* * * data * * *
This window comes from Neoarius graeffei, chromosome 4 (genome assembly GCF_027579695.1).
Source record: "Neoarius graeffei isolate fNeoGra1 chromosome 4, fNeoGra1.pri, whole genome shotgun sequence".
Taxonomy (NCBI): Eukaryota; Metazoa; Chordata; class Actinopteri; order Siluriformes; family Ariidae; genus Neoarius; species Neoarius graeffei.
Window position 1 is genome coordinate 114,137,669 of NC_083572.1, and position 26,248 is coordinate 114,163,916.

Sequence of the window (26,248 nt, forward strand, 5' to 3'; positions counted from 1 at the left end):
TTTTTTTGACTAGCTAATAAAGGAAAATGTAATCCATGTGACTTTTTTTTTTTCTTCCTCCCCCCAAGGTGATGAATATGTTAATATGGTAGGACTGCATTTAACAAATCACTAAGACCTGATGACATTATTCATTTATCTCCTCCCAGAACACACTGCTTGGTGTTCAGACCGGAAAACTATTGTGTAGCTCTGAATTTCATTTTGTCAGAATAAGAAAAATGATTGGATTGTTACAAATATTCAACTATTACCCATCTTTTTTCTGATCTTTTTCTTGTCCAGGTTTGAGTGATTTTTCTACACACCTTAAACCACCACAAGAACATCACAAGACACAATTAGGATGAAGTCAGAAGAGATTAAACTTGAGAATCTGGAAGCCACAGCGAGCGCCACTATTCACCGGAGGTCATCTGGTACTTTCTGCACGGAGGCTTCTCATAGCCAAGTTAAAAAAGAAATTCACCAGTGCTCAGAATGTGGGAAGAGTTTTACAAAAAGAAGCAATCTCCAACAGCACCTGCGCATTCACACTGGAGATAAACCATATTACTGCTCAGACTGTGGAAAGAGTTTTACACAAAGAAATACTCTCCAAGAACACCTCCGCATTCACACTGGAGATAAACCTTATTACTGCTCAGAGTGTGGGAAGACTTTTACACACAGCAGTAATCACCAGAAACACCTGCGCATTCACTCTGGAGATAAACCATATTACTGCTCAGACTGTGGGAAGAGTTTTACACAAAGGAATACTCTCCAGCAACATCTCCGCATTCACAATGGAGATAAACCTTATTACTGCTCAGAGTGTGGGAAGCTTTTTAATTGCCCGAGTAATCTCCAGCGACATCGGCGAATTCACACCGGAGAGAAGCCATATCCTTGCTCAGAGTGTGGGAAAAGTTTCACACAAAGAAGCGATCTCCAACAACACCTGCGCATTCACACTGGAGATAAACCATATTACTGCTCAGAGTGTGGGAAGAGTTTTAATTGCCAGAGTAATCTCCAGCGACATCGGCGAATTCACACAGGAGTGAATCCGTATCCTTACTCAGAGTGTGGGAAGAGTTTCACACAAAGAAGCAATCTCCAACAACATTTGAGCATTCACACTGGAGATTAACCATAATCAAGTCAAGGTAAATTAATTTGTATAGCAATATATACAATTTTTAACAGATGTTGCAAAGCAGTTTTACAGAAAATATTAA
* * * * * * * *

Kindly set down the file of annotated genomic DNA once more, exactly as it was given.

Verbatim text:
This window comes from Neoarius graeffei, chromosome 4 (genome assembly GCF_027579695.1).
Source record: "Neoarius graeffei isolate fNeoGra1 chromosome 4, fNeoGra1.pri, whole genome shotgun sequence".
Taxonomy (NCBI): Eukaryota; Metazoa; Chordata; class Actinopteri; order Siluriformes; family Ariidae; genus Neoarius; species Neoarius graeffei.
Window position 1 is genome coordinate 114,137,669 of NC_083572.1, and position 26,248 is coordinate 114,163,916.

Sequence of the window (26,248 nt, forward strand, 5' to 3'; positions counted from 1 at the left end):
TTTTTTTGACTAGCTAATAAAGGAAAATGTAATCCATGTGACTTTTTTTTTTTCTTCCTCCCCCCAAGGTGATGAATATGTTAATATGGTAGGACTGCATTTAACAAATCACTAAGACCTGATGACATTATTCATTTATCTCCTCCCAGAACACACTGCTTGGTGTTCAGACCGGAAAACTATTGTGTAGCTCTGAATTTCATTTTGTCAGAATAAGAAAAATGATTGGATTGTTACAAATATTCAACTATTACCCATCTTTTTTCTGATCTTTTTCTTGTCCAGGTTTGAGTGATTTTTCTACACACCTTAAACCACCACAAGAACATCACAAGACACAATTAGGATGAAGTCAGAAGAGATTAAACTTGAGAATCTGGAAGCCACAGCGAGCGCCACTATTCACCGGAGGTCATCTGGTACTTTCTGCACGGAGGCTTCTCATAGCCAAGTTAAAAAAGAAATTCACCAGTGCTCAGAATGTGGGAAGAGTTTTACAAAAAGAAGCAATCTCCAACAGCACCTGCGCATTCACACTGGAGATAAACCATATTACTGCTCAGACTGTGGAAAGAGTTTTACACAAAGAAATACTCTCCAAGAACACCTCCGCATTCACACTGGAGATAAACCTTATTACTGCTCAGAGTGTGGGAAGACTTTTACACACAGCAGTAATCACCAGAAACACCTGCGCATTCACTCTGGAGATAAACCATATTACTGCTCAGACTGTGGGAAGAGTTTTACACAAAGGAATACTCTCCAGCAACATCTCCGCATTCACAATGGAGATAAACCTTATTACTGCTCAGAGTGTGGGAAGCTTTTTAATTGCCCGAGTAATCTCCAGCGACATCGGCGAATTCACACCGGAGAGAAGCCATATCCTTGCTCAGAGTGTGGGAAAAGTTTCACACAAAGAAGCGATCTCCAACAACACCTGCGCATTCACACTGGAGATAAACCATATTACTGCTCAGAGTGTGGGAAGAGTTTTAATTGCCAGAGTAATCTCCAGCGACATCGGCGAATTCACACAGGAGTGAATCCGTATCCTTACTCAGAGTGTGGGAAGAGTTTCACACAAAGAAGCAATCTCCAACAACATTTGAGCATTCACACTGGAGATTAACCATAATCAAGTCAAGGTAAATTAATTTGTATAGCAATATATACAATTTTTAACAGATGTTGCAAAGCAGTTTTACAGAAAATATTAA